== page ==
Live by THIRD EAR BAND album cover Live, 1996
3.04 | 6 ratings

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Live
Third Ear Band Indo-Prog/Raga Rock

Review by Sean Trane
Special Collaborator Prog Folk

3 stars Apparently, this is a vinyl-only release (which kind of explains the redundancy the Hymn To The Sphynx CD release), this second-era TEB live album bears some relatively interesting tracks, because it actually makes a link to the band's first life. While only Sweeney remains from the original line-up, he's joined by the fairly stable second-life line-up that features ex-Softie windman Lynn Dobson, guitarist carter and violinist Black. Released in 2002, the live recording dates from 1990, right around the time of the Magic Music album, but it's confusing matters, because there were two different TEB releases with that title as well.

From that 1990 MM release we have the Sun Ra and Third Ear ragas, and they're not what I would call the gig's highlight, despite the former's heavy Indian-music influences. The main interest of this album (for moi, anyway) is their two first-era compositions of Egyptian Book Of The Dead and Pyramid Song (both from their debut), which is an interesting exercise in comparison between the two eras - quite different versions, and the original being superior, but these are not without charm and featuring some Dobson-scat vocals. It's relatively interesting to hear that this TEB line-up was sounding less "electronic" or "industrial" than in the studio. Up to you if you want to go for the vinyl with a cool snake and pyramid artwork or the ugly artwork CD compilation.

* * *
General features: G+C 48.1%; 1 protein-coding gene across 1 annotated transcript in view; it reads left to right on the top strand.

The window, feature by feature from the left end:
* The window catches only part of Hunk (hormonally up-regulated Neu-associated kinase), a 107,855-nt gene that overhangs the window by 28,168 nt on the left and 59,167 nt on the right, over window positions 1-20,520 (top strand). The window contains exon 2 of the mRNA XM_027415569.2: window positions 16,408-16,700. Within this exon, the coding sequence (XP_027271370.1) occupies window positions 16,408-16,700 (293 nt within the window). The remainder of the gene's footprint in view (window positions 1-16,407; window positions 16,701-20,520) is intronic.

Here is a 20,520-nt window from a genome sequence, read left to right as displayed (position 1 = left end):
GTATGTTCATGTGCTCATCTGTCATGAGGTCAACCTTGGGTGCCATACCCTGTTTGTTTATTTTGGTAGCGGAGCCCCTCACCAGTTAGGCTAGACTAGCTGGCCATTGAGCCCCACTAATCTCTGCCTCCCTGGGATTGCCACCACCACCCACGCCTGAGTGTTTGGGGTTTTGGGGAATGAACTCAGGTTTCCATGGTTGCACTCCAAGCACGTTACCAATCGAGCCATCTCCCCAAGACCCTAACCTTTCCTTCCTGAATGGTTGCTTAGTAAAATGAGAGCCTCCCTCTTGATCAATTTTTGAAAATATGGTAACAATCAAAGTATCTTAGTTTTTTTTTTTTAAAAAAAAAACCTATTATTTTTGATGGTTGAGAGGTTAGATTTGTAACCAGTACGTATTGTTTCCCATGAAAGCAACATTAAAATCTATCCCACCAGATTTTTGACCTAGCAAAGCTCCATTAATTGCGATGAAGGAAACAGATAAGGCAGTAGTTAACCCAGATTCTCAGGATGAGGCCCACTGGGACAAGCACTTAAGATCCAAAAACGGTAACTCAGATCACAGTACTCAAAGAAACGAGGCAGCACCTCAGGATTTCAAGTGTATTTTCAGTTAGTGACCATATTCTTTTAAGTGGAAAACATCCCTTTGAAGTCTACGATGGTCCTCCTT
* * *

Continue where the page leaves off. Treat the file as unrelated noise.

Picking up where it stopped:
Hymn to the Sphynx by THIRD EAR BAND album cover Boxset/Compilation, 2001
3.00 | 2 ratings

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Hymn to the Sphynx
Third Ear Band Indo-Prog/Raga Rock

Review by Sean Trane
Special Collaborator Prog Folk

3 stars The present double-disc collection is a weird throw-it-all-together compilation, mixing some already-released first-era TEB material and some studio and live second-era recordings. The main interest of HTTS is the band's history in the booklet. A fairly ugly artwork disgraces this confusing compilation album as well, and while the music is mostly about the second-era, the pictures in the booklet are solely about the first-era, which kind of induces (willingly?) in error.